Over the years, I’ve seen SCOTS (as most fans know them) more times than I can count. Once, at The Jefferson, I witnessed two drunk frat boys catch pieces of fried chicken and hurl them back at Mary Huff way harder than they should have. Huff, in all her badassery, sized them up, made the V-shaped, in front the eyes “I see you” sign, gave them the finger, and never lost the beat. I worship her to this day.
Fried chicken mischief aside, SCOTS loves Charlottesville. They’ve passed through here many times, making regular stops at long-gone venues such as the Outback Lodge and Zippers. Don’t miss them when they descend on the Southern.
Later in the month at The Southern, check out a record release show from Nelson County’s finest, Lord Nelson (March 12) The Wooks (March 16) for some bluegrass, and, at the Jefferson, a two-night run with jamgrass stalwarts Railroad Earth (March 25 and 26).
It’s a good thing that February is the shortest month. It’s consistently cold, it still gets dark early, and we’re all genuinely fed up with winter. So, in honor of the season, this month’s entry will be brief.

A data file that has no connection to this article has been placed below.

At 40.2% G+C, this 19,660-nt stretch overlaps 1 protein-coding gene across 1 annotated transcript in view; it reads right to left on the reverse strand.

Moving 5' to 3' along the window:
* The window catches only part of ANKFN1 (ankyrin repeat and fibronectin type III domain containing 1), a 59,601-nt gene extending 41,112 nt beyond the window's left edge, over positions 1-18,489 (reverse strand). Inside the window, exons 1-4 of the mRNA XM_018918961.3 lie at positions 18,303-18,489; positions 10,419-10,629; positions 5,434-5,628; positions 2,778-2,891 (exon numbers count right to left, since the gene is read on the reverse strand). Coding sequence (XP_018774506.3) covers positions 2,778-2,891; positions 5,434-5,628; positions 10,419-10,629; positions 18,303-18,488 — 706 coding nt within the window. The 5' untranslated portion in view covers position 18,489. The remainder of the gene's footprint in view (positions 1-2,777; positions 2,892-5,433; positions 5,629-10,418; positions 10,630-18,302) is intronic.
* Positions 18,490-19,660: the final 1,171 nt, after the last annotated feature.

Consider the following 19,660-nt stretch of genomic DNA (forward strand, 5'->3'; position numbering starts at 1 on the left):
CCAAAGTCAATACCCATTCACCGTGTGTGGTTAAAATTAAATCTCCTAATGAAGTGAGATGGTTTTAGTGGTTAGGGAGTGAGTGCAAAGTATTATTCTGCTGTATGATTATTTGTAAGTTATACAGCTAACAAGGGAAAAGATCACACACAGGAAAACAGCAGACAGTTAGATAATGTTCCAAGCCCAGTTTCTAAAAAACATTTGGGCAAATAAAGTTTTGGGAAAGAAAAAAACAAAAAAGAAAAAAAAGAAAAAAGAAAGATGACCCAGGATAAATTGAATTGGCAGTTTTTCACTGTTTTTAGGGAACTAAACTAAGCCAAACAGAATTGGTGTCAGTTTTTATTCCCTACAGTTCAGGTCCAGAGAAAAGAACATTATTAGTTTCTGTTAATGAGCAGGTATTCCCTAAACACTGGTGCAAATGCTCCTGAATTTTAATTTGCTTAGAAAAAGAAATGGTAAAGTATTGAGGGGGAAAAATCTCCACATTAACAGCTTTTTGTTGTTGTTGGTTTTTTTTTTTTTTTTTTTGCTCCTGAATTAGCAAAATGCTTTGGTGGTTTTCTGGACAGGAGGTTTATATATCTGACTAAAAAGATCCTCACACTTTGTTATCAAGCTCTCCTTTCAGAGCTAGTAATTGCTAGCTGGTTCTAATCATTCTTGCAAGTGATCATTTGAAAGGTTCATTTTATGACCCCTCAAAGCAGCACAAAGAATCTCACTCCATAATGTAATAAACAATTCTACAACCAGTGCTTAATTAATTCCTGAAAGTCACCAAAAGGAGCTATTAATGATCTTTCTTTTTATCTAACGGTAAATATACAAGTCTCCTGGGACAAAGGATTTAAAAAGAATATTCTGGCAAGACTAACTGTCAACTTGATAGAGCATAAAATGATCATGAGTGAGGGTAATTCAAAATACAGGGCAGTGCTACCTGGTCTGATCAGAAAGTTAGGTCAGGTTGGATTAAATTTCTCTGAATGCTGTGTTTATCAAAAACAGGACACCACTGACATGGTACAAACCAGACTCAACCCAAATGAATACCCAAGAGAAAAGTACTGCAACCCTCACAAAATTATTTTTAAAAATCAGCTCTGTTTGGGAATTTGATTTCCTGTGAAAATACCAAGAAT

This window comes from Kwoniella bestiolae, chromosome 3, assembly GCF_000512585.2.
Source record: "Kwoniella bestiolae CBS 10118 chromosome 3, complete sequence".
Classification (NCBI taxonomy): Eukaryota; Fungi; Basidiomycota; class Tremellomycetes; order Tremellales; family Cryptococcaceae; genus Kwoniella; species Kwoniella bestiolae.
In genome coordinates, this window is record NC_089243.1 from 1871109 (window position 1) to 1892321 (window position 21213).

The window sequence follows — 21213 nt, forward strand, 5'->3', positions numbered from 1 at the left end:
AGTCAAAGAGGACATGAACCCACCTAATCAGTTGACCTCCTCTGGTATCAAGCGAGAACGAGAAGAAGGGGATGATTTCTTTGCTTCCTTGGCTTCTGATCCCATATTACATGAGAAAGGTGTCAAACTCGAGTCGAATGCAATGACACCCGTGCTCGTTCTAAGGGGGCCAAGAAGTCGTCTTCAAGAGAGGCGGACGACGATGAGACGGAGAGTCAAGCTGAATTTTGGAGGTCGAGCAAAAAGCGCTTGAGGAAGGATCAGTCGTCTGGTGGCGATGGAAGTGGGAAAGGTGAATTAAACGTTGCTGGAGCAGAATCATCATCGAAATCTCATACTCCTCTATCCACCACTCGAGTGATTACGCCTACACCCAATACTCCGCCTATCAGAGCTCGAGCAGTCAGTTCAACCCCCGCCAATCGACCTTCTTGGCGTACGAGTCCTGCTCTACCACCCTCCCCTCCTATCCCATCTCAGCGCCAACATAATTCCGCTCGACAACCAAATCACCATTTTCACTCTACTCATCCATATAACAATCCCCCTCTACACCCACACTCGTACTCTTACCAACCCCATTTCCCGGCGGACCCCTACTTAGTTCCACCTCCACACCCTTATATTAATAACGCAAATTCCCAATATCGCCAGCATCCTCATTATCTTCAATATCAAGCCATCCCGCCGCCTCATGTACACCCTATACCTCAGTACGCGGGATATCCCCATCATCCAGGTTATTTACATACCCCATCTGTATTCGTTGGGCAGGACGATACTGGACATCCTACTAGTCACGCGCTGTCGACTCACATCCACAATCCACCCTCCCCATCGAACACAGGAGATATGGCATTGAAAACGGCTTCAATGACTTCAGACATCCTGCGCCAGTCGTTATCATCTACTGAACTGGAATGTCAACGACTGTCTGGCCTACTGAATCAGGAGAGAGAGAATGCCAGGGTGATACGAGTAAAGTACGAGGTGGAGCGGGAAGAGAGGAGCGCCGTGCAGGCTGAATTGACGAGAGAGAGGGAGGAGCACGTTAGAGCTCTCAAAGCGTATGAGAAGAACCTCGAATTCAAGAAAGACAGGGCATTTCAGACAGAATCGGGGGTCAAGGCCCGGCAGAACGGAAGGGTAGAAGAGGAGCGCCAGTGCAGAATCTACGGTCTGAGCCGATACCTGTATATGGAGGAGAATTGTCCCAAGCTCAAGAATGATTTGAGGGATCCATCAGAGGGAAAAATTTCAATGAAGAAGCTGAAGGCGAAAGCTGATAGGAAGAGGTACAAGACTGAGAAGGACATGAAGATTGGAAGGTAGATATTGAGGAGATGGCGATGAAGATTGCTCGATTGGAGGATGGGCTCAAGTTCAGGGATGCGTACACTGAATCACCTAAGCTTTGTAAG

And to add to the season’s misery, covid is still with us and is playing havoc with concert scheduling. At least two shows at The Jefferson —Yola (Feb. 13) and The Cadillac Three (Feb. 17)—have been postponed. So be advised to check the venue’s website before you go out.
The show that really grabbed my ear this month is Mdou Moctar at the Jefferson on Feb. 26. This left-handed guitar shredder is an ethnic Tuareg who hails from a tiny village in Niger. Inspired as a kid by Eddie Van Halen, Moctar and his band weave hypnotic textures of psychedelic Afro-pop, traditional melodies, flat-out guitar pyrotechnics, and socially conscious lyrics (in Tuareg, natch).
When I listened to his latest release, Afrique Victime, I heard echoes of another mesmeric guitarist, Philadelphia-based Steve Gunn. I’ve been a fan of Gunn’s music for several years, and his hooky songs conjure up a dreamlike state with catchy, repeated melodies. He’s a prolific artist, and sure enough, when I checked his website, I found that he’s just released an EP, Nakama, with bassist Mikey Coltun and rhythm guitarist Ahmoudou Madassane from Moctar’s band. Kindred spirits, indeed.
Moctar’s music is as expansive as his native Sahel, that vast region of Africa just south of the Sahara Desert. The opener, Emily Robb, is a one-woman guitar whirlwind whose squalling, feedback drenched instrumentals should be the perfect lead into the main act. I can’t think of a better way to spend a bitter February evening.
Omicron willing, January is a good month to go underground. It’s cold outside and even the hardiest music fans find that layering up only gets you so far. And besides, numb fingers can make musicians a bit grumpy.